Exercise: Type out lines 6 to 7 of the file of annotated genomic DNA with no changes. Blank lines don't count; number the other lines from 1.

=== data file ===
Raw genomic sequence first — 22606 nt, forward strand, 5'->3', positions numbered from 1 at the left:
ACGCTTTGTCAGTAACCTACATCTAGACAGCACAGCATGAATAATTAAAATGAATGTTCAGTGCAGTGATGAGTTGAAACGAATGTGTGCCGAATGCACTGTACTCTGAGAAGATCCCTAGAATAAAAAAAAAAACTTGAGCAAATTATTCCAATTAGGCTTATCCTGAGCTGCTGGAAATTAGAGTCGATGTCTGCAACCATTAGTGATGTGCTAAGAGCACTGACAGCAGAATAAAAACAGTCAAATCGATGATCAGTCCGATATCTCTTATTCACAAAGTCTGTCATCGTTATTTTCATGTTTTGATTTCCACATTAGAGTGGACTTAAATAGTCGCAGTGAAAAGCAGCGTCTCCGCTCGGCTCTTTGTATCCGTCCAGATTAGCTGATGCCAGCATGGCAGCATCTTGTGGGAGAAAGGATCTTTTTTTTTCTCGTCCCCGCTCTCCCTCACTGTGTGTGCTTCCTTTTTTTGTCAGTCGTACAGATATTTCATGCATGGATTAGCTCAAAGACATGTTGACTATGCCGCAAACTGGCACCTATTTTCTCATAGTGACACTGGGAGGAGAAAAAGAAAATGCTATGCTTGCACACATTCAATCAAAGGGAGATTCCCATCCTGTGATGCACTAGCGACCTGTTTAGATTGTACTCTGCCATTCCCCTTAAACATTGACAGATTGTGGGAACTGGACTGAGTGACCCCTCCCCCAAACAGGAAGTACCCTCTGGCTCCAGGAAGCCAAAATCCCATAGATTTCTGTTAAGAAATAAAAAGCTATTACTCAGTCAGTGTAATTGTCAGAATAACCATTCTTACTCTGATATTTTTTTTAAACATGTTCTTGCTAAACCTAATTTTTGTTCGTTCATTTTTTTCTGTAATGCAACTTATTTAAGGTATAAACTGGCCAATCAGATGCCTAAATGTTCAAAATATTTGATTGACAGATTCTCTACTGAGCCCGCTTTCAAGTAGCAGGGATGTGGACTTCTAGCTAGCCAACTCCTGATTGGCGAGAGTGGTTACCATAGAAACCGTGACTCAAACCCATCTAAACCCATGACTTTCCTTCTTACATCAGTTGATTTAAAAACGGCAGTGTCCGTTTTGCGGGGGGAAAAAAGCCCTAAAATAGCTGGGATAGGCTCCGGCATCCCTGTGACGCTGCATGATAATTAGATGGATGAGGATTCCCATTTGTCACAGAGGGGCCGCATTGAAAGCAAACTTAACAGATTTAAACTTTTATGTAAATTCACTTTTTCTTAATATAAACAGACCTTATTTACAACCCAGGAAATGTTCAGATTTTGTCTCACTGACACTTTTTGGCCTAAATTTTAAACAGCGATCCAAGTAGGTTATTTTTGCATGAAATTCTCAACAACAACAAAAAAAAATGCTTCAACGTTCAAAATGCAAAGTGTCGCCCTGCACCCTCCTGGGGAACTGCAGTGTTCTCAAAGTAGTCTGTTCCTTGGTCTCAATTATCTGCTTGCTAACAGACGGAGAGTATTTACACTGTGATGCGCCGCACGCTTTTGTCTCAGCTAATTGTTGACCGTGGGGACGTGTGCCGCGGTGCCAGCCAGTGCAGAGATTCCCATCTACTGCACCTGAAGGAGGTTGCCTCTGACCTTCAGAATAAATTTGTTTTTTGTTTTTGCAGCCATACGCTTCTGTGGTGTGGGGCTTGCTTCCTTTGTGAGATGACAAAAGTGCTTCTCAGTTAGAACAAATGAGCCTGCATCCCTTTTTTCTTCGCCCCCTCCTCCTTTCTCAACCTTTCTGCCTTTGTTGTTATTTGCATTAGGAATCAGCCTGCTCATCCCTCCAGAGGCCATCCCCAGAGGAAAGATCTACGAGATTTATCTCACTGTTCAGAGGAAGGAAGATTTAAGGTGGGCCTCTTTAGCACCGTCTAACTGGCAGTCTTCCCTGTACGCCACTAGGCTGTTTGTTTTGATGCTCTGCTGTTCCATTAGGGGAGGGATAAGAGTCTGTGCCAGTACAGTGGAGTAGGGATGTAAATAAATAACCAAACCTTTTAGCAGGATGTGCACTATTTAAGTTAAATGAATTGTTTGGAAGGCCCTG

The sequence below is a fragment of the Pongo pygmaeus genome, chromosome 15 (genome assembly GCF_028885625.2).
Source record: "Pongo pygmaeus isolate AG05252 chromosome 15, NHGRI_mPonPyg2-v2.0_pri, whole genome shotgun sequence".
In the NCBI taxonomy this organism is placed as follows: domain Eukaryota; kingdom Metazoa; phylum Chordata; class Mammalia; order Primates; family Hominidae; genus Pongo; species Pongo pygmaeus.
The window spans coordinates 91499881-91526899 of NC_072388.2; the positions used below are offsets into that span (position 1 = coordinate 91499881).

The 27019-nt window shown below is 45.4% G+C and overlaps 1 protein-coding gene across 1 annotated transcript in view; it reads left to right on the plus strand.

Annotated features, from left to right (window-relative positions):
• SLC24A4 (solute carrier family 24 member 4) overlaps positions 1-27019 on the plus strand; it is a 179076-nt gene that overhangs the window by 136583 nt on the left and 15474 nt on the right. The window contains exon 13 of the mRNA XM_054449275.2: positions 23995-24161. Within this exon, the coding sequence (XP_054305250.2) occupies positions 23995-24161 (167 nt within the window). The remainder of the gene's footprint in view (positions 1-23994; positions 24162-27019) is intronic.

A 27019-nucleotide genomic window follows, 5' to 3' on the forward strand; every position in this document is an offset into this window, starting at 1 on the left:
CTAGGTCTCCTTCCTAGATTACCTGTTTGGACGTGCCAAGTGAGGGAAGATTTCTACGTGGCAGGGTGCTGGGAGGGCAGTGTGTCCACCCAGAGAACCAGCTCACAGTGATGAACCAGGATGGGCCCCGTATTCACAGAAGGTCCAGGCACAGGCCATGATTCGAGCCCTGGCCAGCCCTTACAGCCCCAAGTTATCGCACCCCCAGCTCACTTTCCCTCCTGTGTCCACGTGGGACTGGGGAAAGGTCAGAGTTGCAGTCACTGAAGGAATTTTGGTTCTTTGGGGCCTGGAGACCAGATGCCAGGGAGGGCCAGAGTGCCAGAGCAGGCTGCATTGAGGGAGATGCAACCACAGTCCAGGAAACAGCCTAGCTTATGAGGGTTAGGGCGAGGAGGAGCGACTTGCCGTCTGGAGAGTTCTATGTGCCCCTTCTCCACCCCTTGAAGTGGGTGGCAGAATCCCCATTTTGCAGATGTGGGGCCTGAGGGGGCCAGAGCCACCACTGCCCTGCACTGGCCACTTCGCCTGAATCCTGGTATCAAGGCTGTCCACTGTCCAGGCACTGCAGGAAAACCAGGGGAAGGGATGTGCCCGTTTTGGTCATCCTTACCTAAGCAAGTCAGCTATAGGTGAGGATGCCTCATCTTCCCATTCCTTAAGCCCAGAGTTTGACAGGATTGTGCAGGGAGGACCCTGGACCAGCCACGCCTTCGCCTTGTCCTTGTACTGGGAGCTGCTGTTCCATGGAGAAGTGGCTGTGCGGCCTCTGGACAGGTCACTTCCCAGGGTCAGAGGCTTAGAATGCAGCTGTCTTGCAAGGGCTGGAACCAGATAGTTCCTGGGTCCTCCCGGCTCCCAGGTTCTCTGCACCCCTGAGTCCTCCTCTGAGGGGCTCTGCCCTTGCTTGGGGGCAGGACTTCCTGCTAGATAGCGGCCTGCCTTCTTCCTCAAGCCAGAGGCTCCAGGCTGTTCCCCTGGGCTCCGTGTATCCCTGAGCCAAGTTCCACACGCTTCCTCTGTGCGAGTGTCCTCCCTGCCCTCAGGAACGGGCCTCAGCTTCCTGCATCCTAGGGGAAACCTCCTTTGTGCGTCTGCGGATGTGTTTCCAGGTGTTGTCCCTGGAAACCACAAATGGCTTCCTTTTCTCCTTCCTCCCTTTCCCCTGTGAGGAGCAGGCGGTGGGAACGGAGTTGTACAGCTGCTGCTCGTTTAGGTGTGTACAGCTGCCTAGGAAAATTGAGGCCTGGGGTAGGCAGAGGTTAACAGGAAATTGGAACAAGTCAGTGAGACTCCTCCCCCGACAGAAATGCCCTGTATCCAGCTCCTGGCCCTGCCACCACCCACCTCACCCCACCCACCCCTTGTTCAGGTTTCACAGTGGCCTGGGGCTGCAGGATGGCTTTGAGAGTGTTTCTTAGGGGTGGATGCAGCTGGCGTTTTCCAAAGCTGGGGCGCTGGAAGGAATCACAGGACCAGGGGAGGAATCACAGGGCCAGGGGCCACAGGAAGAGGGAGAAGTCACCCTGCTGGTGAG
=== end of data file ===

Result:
The window spans coordinates 91499881-91526899 of NC_072388.2; the positions used below are offsets into that span (position 1 = coordinate 91499881).

The 27019-nt window shown below is 45.4% G+C and overlaps 1 protein-coding gene across 1 annotated transcript in view; it reads left to right on the plus strand.